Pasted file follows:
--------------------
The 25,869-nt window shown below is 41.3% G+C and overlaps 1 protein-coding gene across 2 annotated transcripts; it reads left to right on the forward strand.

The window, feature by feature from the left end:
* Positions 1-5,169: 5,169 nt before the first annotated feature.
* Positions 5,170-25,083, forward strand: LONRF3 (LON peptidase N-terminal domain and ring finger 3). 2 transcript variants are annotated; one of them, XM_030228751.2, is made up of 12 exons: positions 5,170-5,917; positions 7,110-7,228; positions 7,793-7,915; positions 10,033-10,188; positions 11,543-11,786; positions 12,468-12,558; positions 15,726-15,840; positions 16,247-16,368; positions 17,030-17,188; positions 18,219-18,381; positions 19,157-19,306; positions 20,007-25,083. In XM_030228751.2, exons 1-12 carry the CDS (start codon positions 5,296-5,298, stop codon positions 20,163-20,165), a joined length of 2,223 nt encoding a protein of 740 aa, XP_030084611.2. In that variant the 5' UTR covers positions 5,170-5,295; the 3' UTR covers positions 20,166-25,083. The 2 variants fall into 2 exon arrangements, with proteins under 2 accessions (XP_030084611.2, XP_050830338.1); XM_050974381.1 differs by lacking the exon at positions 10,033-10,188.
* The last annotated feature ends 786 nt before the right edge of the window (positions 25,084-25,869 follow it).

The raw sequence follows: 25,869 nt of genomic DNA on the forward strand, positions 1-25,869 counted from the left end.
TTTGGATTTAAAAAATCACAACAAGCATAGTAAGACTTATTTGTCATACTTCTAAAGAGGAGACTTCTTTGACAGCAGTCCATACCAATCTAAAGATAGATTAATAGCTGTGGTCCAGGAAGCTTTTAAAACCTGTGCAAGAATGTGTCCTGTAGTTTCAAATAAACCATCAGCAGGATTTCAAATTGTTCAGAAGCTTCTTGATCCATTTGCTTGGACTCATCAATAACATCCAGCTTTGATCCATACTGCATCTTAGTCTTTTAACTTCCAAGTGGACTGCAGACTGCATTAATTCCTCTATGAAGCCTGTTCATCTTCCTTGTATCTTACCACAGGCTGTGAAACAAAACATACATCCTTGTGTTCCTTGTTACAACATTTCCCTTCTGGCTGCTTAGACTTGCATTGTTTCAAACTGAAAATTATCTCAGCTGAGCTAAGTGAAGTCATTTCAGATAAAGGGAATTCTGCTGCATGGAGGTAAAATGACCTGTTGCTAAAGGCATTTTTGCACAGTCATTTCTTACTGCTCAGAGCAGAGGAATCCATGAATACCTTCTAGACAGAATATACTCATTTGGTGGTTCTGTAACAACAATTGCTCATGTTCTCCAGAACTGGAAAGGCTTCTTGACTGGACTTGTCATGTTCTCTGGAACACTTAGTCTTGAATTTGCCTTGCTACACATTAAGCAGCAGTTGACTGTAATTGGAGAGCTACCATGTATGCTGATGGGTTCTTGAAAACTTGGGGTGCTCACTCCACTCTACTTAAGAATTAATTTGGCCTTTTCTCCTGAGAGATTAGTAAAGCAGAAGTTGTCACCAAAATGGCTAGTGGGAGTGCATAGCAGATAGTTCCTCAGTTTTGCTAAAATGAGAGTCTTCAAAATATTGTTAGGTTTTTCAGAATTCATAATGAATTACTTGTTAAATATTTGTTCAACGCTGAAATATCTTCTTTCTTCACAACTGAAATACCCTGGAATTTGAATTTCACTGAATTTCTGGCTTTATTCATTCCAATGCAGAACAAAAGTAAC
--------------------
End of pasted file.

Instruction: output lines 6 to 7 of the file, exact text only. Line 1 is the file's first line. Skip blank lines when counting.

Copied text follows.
The raw sequence follows: 25,869 nt of genomic DNA on the forward strand, positions 1-25,869 counted from the left end.
TTTGGATTTAAAAAATCACAACAAGCATAGTAAGACTTATTTGTCATACTTCTAAAGAGGAGACTTCTTTGACAGCAGTCCATACCAATCTAAAGATAGATTAATAGCTGTGGTCCAGGAAGCTTTTAAAACCTGTGCAAGAATGTGTCCTGTAGTTTCAAATAAACCATCAGCAGGATTTCAAATTGTTCAGAAGCTTCTTGATCCATTTGCTTGGACTCATCAATAACATCCAGCTTTGATCCATACTGCATCTTAGTCTTTTAACTTCCAAGTGGACTGCAGACTGCATTAATTCCTCTATGAAGCCTGTTCATCTTCCTTGTATCTTACCACAGGCTGTGAAACAAAACATACATCCTTGTGTTCCTTGTTACAACATTTCCCTTCTGGCTGCTTAGACTTGCATTGTTTCAAACTGAAAATTATCTCAGCTGAGCTAAGTGAAGTCATTTCAGATAAAGGGAATTCTGCTGCATGGAGGTAAAATGACCTGTTGCTAAAGGCATTTTTGCACAGTCATTTCTTACTGCTCAGAGCAGAGGAATCCATGAATACCTTCTAGACAGAATATACTCATTTGGTGGTTCTGTAACAACAATTGCTCATGTTCTCCAGAACTGGAAAGGCTTCTTGACTGGACTTGTCATGTTCTCTGGAACACTTAGTCTTGAATTTGCCTTGCTACACATTAAGCAGCAGTTGACTGTAATTGGAGAGCTACCATGTATGCTGATGGGTTCTTGAAAACTTGGGGTGCTCACTCCACTCTACTTAAGAATTAATTTGGCCTTTTCTCCTGAGAGATTAGTAAAGCAGAAGTTGTCACCAAAATGGCTAGTGGGAGTGCATAGCAGATAGTTCCTCAGTTTTGCTAAAATGAGAGTCTTCAAAATATTGTTAGGTTTTTCAGAATTCATAATGAATTACTTGTTAAATATTTGTTCAACGCTGAAATATCTTCTTTCTTCACAACTGAAATACCCTGGAATTTGAATTTCACTGAATTTCTGGCTTTATTCATTCCAATGCAGAACAAAAGTAAC